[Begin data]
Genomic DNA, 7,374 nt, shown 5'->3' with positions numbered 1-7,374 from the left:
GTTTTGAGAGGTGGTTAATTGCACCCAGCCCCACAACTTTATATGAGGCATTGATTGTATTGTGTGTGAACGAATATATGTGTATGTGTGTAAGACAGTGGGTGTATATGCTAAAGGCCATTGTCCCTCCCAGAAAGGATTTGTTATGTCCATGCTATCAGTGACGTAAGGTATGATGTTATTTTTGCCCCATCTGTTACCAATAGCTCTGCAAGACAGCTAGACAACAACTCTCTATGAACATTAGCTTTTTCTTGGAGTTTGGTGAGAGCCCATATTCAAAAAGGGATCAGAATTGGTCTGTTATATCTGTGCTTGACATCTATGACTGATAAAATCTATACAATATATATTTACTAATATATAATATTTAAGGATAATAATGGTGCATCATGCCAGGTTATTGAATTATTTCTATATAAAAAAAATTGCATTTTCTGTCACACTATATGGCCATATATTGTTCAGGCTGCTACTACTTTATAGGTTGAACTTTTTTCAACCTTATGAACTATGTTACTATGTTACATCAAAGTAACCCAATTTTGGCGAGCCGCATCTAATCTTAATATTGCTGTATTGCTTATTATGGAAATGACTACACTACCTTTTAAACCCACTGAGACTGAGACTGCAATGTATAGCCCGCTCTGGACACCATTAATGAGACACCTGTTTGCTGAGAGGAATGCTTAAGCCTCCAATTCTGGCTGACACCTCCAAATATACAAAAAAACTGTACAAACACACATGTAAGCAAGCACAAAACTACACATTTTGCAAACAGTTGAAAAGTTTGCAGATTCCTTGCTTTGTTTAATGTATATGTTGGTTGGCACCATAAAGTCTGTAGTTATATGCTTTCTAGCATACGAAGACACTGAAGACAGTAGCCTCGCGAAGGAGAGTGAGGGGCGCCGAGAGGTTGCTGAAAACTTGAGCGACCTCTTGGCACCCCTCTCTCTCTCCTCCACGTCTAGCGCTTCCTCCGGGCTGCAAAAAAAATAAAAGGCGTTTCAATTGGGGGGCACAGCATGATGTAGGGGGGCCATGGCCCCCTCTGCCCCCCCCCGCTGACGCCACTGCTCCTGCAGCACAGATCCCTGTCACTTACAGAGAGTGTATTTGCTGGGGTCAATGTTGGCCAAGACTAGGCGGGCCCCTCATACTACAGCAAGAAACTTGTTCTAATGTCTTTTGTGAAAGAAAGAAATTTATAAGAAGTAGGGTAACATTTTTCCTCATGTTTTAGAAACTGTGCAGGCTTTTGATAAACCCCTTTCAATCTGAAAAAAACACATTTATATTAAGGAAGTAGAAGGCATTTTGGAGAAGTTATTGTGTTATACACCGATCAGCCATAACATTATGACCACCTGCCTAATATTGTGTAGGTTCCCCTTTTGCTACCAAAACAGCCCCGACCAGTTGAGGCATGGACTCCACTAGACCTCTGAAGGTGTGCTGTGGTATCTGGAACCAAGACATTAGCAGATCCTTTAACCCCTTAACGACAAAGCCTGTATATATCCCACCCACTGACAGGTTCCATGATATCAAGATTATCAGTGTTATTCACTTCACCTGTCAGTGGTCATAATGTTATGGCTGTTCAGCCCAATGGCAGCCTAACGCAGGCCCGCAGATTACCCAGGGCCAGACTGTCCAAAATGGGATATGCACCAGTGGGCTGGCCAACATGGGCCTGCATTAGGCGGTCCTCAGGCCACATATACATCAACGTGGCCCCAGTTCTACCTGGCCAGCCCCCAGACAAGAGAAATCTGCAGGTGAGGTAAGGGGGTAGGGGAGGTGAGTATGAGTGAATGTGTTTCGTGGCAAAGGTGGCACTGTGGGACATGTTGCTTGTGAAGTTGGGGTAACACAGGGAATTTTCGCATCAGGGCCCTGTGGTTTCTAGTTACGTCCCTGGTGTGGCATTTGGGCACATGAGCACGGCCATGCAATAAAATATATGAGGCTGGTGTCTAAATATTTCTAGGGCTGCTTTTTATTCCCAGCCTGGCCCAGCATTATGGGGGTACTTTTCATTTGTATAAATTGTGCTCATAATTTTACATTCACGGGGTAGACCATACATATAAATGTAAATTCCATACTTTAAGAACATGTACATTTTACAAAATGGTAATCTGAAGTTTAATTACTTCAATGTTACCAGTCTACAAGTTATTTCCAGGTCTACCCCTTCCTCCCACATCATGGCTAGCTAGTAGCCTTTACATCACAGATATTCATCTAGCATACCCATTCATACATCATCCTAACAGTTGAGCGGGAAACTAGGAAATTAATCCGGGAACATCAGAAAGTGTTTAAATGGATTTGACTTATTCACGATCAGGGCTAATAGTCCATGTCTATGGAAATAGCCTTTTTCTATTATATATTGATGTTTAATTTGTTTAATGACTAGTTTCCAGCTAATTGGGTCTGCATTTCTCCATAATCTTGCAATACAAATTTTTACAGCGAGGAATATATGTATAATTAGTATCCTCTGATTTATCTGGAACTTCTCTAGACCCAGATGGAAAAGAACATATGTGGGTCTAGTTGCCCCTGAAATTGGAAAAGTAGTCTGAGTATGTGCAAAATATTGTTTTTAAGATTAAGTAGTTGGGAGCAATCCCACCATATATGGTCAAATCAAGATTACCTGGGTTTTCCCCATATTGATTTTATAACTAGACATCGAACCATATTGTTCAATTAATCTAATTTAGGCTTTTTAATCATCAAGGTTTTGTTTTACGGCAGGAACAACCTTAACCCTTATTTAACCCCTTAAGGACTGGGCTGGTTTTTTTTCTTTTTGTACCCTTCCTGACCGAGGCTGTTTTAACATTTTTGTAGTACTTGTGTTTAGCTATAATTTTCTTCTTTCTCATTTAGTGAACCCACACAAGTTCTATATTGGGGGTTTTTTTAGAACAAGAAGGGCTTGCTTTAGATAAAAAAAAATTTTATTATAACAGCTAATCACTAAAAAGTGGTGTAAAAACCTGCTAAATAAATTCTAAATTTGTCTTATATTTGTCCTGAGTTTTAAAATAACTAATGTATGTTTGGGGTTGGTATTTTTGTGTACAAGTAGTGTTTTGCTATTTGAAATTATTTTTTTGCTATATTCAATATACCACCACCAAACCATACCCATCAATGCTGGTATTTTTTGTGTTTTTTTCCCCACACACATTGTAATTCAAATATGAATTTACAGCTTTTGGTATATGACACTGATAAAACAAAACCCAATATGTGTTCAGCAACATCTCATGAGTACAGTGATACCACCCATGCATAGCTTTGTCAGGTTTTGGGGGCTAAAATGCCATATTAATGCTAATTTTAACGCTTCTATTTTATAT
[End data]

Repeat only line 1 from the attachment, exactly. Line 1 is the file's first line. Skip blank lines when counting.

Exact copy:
Genomic DNA, 7,374 nt, shown 5'->3' with positions numbered 1-7,374 from the left: